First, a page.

Why is my fish water cloudy? I change it a lot and it keeps getting cloudy.
Probably the biggest reason for cloudy water is overfeeding. If the fish don't eat all the food, it sinks to the bottom and rots. Do you have a bottom feeder such an algae eater, catfish, etc? They live off the food that falls to the bottom.
Or, you could take a sample of your water to you local petstore. Many of them can diagnose the problem.
Provide some more information about the type of tank, what fish you have and filtration if any...
Generally as pippap below says the biggest problem is usually overfeeding.. just as much as the fish will eat in around 1 min around 3 times a day is as much as they need, less than this if it is a small tank..
The bigger the tank the easier it is to maintain water quality, but invest in good quality filtration. It is not good to be always changing the water, especially with the poor quality of tap water in many areas..
Just hint, never add tap water just before the weekend as they often up the dose of chemicals so that it lasts the weekend while no one is there..
How long has the tank been set up, and what kind of cycling procedure did you use? Also, is the cloudiness white, green, or brown? What percentage of the water do you change each time you do your water changes, and what kind of water treatments do you use each time? How many fish, of which types, are in what size of tank? What temperature do you keep the tank at? Have you tested your water lately, and what were the parameters (specifically nitrite, nitrate, ammonia, pH and kH)? All of these can cause cloudiness or indicate the reason for the cloudiness, and most require different actions for correction.I invite you to take a look at some of my different hubs on aquarium care, and I will gladly discuss the issue with you further to help you diagnose the problem .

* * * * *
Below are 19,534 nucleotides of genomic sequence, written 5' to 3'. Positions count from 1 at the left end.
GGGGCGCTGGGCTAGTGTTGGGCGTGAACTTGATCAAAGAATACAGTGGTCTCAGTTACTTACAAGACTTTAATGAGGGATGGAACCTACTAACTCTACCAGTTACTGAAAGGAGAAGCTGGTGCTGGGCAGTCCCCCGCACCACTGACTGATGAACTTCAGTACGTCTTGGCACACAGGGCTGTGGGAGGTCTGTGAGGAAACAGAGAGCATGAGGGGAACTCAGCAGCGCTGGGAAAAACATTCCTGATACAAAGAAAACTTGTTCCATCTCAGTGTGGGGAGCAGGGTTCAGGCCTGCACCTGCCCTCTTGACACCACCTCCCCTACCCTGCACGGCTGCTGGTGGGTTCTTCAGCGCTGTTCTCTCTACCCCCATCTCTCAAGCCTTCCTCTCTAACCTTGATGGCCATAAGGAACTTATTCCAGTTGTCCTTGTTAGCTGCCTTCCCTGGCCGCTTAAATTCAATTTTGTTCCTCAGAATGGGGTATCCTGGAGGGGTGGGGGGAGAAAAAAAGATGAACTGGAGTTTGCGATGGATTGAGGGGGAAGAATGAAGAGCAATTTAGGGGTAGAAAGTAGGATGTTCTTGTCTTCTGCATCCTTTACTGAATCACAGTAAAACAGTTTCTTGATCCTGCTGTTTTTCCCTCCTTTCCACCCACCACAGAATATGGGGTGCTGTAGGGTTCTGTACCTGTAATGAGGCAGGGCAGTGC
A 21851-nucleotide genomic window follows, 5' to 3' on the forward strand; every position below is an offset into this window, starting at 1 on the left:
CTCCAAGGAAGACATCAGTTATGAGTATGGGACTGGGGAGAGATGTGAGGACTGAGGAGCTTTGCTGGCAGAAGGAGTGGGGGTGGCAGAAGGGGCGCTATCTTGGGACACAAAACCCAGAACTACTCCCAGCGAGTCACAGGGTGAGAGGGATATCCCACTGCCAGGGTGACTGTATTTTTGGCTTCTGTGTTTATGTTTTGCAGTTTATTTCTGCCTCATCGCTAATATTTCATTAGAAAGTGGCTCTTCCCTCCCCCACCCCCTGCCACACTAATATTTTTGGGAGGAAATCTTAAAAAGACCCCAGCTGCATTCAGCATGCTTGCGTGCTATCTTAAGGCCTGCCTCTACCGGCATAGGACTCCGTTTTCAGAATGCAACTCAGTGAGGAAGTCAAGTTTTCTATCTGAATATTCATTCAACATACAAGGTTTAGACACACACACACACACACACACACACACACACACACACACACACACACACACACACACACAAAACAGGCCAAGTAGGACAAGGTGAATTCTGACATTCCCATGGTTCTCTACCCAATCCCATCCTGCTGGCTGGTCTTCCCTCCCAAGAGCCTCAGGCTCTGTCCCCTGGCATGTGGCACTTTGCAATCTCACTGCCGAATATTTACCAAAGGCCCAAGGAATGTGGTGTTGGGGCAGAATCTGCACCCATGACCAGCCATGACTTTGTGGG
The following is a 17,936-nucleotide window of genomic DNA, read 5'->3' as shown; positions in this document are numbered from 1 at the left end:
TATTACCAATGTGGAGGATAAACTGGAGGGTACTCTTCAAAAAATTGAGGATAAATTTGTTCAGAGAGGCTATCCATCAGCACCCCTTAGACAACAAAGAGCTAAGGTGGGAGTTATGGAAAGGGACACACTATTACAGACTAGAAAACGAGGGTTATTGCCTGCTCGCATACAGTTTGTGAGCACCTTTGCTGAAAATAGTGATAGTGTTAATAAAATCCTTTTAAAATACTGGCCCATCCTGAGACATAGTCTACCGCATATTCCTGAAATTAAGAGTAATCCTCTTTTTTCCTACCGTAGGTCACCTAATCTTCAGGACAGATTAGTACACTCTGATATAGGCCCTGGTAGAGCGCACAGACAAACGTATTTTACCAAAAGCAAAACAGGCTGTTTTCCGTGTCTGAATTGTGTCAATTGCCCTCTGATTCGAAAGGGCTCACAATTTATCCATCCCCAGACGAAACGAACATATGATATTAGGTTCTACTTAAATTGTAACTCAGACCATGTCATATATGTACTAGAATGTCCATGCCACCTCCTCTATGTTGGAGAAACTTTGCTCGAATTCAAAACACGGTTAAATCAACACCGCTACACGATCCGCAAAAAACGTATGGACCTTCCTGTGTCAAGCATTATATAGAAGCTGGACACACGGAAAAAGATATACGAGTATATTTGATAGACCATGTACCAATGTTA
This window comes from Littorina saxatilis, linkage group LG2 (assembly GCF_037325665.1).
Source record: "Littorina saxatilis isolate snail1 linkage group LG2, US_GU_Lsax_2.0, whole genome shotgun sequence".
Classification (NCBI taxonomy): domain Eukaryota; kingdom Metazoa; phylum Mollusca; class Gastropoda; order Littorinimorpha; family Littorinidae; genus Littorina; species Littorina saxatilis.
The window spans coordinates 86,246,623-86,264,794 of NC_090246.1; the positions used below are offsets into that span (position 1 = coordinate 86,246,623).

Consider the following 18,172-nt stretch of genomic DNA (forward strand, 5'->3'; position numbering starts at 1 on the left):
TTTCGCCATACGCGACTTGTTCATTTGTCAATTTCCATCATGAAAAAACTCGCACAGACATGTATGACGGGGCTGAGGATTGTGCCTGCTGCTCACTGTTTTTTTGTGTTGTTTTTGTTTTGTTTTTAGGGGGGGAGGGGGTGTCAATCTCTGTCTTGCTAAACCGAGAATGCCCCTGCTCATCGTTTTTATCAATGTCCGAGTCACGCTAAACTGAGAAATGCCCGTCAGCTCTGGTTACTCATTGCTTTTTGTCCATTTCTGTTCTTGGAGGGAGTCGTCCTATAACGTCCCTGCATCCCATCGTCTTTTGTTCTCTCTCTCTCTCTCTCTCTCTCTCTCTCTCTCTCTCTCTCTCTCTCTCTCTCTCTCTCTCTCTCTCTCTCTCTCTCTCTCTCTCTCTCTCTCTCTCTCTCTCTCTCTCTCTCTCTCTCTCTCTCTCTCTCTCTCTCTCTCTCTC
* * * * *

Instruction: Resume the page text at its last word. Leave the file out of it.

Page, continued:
Cloudy water occurs for a variety of reasons, the three mentioned earlier all are form very different sources, although I usually only work with two, milky and green.
Green water indicates that sunlight is hitting the aquarium for some period of time. The power of the sun causes an algal bloom that can rapidly turn the water into a green soup. There really isn't any instant cure. blocking the sun or moving the tank out if its reach is the long-term cure. The only way to actually kill the single celled plant cells is by use of an UV sterilizer. Those are expensive and purchasing one depends on the problem and your commitment to the aquarium. There used to be filter that could remove the plants - the Diatom by Vortex, but that was decades ago and there are no modern filters I know of that can remove such small cells.
The milky cloud is much more common, that is the result of a bacterial bloom - suspended bacteria get so dense in population that they can be seen as a milky cloud by the naked eye. The bacteria explode in population when the circumstances are right, basically there is an excess of dissolved nutrients in the water. This can come from two sources and is know by two different names. New Tank Syndrome occurs after about three days after a new aquarium is set-up. The new water is suddenly able to sustain life, and if it had lots of nutrients in it from the tap, the bacteria go wild and populate like crazy - it takes about three days before the cloud occurs. It can be brief, if no added food is provided, but if overfeeding occurs, the tank can remain cloudy for weeks, since the food is available to host the overabundance of bacteria. In older tanks, that is the main cause, overfeeding allows the nutrients in the waste and rotting food to dissolve onto the water column and give the suspended bacteria plenty to eat. They bloom and become the same basic cloud as from New tank syndrome, just from a different cause.
I don't use chemicals when this occurs, stop all feeding for three days to balance again. As the food is used by the bacteria, the rest starve and die back to clarity.
Once the three day fast is over, feed the fish what they can eat in two minutes, nothing hitting the bottom. Anything left over means the tank has been overfed. The whole environment will clean up and become more healthy for the fish over time.
its prolly the water. I had that problem til i moved to the country where the water was better.
One explanation may be your water quality.. I would suggest purchasing a water test kit to determine the problem. Many times high nitrates can have this effect on the aquarium water but can be resolved with a commercial nitrate remover. If this is the case, I've written a few hubs on the topic.
http://hubpages.com/animals/X-NO3-Aquar … emover-FAQ
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